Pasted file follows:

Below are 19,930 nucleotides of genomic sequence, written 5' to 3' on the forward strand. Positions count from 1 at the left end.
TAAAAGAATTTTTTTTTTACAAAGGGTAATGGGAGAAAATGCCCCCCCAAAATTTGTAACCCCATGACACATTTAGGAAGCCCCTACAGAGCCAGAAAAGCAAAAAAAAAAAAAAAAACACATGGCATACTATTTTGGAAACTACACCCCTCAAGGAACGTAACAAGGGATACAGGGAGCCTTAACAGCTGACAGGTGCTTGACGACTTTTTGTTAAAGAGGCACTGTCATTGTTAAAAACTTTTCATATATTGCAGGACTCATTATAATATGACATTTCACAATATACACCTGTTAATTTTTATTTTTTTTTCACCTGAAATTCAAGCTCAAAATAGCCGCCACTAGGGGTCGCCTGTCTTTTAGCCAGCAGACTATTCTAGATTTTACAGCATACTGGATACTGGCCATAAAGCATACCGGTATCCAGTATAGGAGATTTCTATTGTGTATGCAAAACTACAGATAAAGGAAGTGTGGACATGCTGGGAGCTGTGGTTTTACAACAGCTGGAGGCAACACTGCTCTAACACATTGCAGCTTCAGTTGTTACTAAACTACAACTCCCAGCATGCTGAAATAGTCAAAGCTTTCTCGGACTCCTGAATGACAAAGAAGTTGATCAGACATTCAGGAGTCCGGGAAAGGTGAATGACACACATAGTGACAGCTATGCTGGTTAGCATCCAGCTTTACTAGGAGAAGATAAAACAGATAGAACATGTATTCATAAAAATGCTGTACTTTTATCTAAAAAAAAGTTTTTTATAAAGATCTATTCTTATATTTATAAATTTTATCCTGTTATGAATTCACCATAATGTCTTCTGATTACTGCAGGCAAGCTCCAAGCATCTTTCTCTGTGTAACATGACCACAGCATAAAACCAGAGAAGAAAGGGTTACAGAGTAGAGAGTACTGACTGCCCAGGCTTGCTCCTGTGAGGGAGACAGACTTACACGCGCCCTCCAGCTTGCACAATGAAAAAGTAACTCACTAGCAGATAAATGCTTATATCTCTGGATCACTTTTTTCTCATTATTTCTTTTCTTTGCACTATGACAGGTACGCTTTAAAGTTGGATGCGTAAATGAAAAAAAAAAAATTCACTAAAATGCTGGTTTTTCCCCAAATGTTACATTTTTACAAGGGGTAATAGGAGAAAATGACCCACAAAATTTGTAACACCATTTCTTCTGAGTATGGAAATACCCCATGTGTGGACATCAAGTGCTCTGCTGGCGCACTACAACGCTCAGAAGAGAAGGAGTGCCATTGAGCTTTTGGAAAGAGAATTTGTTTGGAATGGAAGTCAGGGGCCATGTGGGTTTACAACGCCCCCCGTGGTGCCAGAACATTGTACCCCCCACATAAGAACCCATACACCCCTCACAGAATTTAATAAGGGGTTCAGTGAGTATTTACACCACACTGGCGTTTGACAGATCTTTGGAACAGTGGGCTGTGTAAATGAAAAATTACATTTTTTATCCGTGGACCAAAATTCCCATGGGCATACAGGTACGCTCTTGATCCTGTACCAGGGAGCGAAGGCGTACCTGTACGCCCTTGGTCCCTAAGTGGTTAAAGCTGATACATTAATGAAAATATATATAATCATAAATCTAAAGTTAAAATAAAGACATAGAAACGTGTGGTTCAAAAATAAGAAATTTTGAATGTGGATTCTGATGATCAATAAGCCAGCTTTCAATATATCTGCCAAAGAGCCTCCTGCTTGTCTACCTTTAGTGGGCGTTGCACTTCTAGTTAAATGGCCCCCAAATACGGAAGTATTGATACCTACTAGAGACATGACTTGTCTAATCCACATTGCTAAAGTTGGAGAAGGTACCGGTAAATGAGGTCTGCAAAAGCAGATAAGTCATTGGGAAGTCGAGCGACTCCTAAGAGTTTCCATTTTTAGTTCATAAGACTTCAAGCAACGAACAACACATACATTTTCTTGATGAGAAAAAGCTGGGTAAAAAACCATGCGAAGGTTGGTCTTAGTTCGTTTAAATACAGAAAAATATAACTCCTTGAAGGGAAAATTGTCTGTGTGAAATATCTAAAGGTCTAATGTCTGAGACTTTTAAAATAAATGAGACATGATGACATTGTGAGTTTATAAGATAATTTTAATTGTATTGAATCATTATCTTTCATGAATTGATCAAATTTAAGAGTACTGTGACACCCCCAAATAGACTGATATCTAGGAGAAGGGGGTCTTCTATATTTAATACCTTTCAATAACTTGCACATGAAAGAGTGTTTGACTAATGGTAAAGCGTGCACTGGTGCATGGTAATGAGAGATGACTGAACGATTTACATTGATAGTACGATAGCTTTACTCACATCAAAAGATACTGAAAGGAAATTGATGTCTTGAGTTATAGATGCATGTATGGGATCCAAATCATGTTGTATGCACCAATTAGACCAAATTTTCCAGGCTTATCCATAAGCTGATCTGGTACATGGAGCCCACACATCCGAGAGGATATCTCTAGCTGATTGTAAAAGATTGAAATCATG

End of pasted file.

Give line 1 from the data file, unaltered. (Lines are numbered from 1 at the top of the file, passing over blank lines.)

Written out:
Below are 19,930 nucleotides of genomic sequence, written 5' to 3' on the forward strand. Positions count from 1 at the left end.